The Rule Is ‘English only’! Capice?

June 19, 2011 - by: admin 0 COMMENTS

By Lauren M. Cooper

A much-debated issue is whether you may lawfully require employees to speak only English in the workplace. The simple answer is yes. This article will address the circumstances in which you may legally enforce an English-only policy and the potential legal risks that follow.

Status Quo Ante

Employers increasingly ask employees to refrain from speaking languages other than English in the workplace to promote productivity and efficiency and preserve workplace harmony. Certainly, a policy that targets only a particular language or national origin, such as a “non- Spanish” policy, violates Title VII of the Civil Rights Act of 1964, which prohibits discrimination based on national origin. But what about rules requiring employees to speak English while on the job? read more…

Is Obesity a Disability? Jury’s Still Out, but It’s a Serious Matter

June 19, 2011 - by: admin 1 COMMENTS

Even though there’s no definitive rule on whether obesity is a disability under the amended, more employee-friendly Americans with Disabilities Act (ADA), you should be careful about how you treat overweight and obese employees. One in every three Americans age 20 and up was obese between 2007 and 2008, and about the same percentage was overweight, according to the Centers for Disease Control and Prevention. One state, Nevada, was considering legislation this year to outlaw discrimination based on physical characteristics, including weight, and survey research published in the journal Obesity and reported in the Orlando Sentinel indicated support for laws against discrimination based on weight.

The U.S. district court in New Orleans has been asked to rule on a recent lawsuit by the Equal Employment Opportunity Commission claiming a woman was illegally fired because of obesity in violation of the ADA. The employer has denied liability, and a trial is set for March 2012. The new ADA doesn’t explicitly say obesity is a disability, but it relaxes the definition for an impairment that substantially affects a major life activity, the cornerstone of ADA protection. That makes it easier for an employee to establish she is disabled and entitled to the Act’s protections ― a reasonable accommodation to perform the essential functions of the job and protection from adverse workplace decisions based on bias. read more…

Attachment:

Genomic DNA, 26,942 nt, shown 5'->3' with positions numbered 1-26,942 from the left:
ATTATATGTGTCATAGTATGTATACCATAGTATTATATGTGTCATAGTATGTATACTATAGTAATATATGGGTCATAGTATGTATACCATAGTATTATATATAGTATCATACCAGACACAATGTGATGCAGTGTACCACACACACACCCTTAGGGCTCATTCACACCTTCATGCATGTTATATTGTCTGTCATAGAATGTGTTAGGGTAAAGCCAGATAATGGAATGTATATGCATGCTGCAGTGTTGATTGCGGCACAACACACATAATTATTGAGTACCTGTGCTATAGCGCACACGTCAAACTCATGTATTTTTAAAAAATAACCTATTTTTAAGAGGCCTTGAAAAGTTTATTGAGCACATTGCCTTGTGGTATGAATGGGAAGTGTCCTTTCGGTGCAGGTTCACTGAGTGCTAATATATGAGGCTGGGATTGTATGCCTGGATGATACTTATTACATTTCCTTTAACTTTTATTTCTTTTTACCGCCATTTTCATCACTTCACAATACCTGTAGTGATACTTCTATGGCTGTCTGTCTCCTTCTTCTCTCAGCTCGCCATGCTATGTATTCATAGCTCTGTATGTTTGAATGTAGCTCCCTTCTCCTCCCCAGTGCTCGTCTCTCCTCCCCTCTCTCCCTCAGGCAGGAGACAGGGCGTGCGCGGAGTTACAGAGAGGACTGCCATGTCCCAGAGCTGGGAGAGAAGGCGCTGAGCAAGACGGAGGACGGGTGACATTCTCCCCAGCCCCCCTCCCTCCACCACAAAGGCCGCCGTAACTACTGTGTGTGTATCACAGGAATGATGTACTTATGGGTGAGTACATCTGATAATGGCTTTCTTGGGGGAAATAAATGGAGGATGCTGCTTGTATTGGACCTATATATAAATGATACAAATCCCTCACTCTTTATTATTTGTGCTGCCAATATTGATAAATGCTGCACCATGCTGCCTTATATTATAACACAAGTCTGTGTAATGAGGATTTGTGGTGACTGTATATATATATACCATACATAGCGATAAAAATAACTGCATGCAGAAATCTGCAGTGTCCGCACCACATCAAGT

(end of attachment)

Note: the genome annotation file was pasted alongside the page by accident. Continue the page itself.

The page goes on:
Survey Says: While Conditions Are Improving, There’s Still Work to Be Done

June 19, 2011 - by: admin 0 COMMENTS

The American workforce is ever changing, with women now accounting for about half the work force as well as increased racial and ethnic diversity. Recently, CareerBuilder conducted a survey of  more than 1,300 workers from diverse segments — African Americans, Hispanics, Asians, women, workers with disabilities and Lesbian/Gay/Bisexual/Transgender (LGBT) workers — to find out how these employees are fairing compared to Caucasian males who are not LGBT, and not disabled. Here are some of the findings from the survey:

  • Women and Hispanic workers were twice as likely to hold an administrative or clerical entry-level job as non-diverse workers. African American workers were nearly twice as likely. read more…

Categories: Just the Facts

How to Match Millennials with Mentors: Part 1

May 15, 2011 - by: Diversity Insight 0 COMMENTS

By Allison Burgess Duke

As a college professor, I am asked constantly how to deal with the work ethic (or lack thereof) and the entitled attitudes of Millennials, the newest generation entering the workplace. According to the Pew Research Center, Millennials are those individuals born after 1980 ― the first generation to come of age in the new millennium. In less than five years, Millennials will make up almost half the workforce.

The Millenial Workforce

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Categories: Feature

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NQRs Are Ready to Work

May 15, 2011 - by: Diversity Insight 1 COMMENTS

By Mark I. Schickman

The HR world certainly has more than its share of acronyms, having to deal with the EEOC in order to comply with the ADA. And for an employee on leave, the interplay among the FMLA, PDA, and WC are crucial. But there’s a new acronym you need to learn because it describes a sensitive part of your workforce, the NQRs. No, not a “national quality reviewer” or “nuclear quadruple resonance,” but “not quite retired” ― people who retired and left the workforce but have been forced to change their plans and reenter the job market.